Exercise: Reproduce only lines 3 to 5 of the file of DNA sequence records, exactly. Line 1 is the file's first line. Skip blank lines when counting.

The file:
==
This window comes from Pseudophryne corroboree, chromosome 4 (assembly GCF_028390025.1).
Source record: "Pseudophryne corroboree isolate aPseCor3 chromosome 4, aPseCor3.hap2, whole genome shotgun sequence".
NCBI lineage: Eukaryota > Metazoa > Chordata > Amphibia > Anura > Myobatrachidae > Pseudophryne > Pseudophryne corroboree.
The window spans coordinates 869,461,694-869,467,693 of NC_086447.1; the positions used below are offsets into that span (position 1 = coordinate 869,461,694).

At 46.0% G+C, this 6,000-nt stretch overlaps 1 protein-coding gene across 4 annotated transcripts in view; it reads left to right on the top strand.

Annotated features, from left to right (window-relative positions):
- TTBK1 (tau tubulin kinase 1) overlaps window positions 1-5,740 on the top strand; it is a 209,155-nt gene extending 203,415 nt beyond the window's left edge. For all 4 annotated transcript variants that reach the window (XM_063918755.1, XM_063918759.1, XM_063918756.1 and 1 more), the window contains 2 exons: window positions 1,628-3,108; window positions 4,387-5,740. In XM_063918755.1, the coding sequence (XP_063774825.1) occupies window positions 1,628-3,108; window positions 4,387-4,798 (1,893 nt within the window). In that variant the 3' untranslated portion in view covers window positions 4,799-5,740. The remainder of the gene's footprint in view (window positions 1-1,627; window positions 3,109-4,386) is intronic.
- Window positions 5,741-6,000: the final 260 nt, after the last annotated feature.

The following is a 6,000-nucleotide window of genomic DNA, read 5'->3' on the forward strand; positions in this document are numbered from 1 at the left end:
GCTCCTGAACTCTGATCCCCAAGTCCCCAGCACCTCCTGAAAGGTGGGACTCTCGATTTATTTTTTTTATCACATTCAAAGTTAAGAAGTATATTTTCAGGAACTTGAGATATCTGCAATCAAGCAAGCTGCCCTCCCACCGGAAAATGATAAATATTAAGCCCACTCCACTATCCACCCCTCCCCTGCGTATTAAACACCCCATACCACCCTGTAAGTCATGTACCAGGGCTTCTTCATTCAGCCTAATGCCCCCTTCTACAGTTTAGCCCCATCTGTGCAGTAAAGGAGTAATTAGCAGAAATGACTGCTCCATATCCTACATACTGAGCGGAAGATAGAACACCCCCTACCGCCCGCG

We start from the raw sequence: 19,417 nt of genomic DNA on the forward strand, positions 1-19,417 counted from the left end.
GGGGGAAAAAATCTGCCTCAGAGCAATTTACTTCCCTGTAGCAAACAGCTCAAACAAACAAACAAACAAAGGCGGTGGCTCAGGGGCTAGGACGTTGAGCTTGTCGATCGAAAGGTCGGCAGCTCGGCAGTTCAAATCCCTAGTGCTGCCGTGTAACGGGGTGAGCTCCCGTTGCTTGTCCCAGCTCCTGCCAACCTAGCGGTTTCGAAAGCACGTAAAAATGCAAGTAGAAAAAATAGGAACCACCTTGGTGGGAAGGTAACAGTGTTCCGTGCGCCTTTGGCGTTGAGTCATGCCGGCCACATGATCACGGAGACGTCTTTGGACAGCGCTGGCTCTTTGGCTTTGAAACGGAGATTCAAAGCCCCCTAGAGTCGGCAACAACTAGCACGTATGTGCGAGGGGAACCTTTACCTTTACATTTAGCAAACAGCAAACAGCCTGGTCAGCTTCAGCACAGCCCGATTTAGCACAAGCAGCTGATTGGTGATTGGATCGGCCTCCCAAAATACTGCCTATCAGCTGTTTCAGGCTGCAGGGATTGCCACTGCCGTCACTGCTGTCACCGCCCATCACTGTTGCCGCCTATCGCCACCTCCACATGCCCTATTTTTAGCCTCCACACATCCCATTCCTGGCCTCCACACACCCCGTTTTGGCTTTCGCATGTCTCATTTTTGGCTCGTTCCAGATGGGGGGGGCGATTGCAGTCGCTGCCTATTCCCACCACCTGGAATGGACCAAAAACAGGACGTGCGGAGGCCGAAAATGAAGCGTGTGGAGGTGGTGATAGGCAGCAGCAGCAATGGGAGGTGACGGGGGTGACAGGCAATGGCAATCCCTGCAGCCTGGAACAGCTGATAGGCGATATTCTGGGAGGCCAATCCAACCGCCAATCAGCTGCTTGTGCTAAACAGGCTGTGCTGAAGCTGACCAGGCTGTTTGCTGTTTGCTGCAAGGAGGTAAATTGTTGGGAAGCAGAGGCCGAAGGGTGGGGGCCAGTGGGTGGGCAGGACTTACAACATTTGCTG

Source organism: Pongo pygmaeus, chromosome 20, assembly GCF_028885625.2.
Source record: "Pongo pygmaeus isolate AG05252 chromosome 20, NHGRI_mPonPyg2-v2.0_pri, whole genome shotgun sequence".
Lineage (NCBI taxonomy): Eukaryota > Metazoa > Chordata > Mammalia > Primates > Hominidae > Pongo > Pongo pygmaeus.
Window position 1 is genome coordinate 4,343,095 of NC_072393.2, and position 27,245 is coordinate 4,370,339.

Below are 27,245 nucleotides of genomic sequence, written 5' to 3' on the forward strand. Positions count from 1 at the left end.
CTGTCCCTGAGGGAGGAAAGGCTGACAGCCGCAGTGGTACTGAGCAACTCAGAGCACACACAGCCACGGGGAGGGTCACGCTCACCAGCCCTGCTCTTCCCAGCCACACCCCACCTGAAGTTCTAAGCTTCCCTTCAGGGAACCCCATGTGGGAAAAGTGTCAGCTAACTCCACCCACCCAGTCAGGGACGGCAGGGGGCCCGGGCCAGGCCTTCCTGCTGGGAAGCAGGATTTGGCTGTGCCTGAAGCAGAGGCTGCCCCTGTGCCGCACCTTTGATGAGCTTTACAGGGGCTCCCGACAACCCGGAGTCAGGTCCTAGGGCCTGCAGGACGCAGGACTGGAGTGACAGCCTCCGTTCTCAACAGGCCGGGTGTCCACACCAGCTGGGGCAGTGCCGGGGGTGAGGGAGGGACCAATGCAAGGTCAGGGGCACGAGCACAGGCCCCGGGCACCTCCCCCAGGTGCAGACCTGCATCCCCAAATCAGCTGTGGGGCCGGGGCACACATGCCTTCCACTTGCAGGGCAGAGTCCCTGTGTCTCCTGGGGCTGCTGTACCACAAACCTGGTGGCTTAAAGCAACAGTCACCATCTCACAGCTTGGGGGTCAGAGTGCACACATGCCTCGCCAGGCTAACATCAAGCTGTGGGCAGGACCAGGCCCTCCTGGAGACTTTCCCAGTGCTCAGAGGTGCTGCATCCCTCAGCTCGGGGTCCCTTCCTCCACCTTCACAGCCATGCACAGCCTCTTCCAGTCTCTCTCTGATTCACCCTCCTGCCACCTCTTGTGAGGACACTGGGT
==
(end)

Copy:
NCBI lineage: Eukaryota > Metazoa > Chordata > Amphibia > Anura > Myobatrachidae > Pseudophryne > Pseudophryne corroboree.
The window spans coordinates 869,461,694-869,467,693 of NC_086447.1; the positions used below are offsets into that span (position 1 = coordinate 869,461,694).

At 46.0% G+C, this 6,000-nt stretch overlaps 1 protein-coding gene across 4 annotated transcripts in view; it reads left to right on the top strand.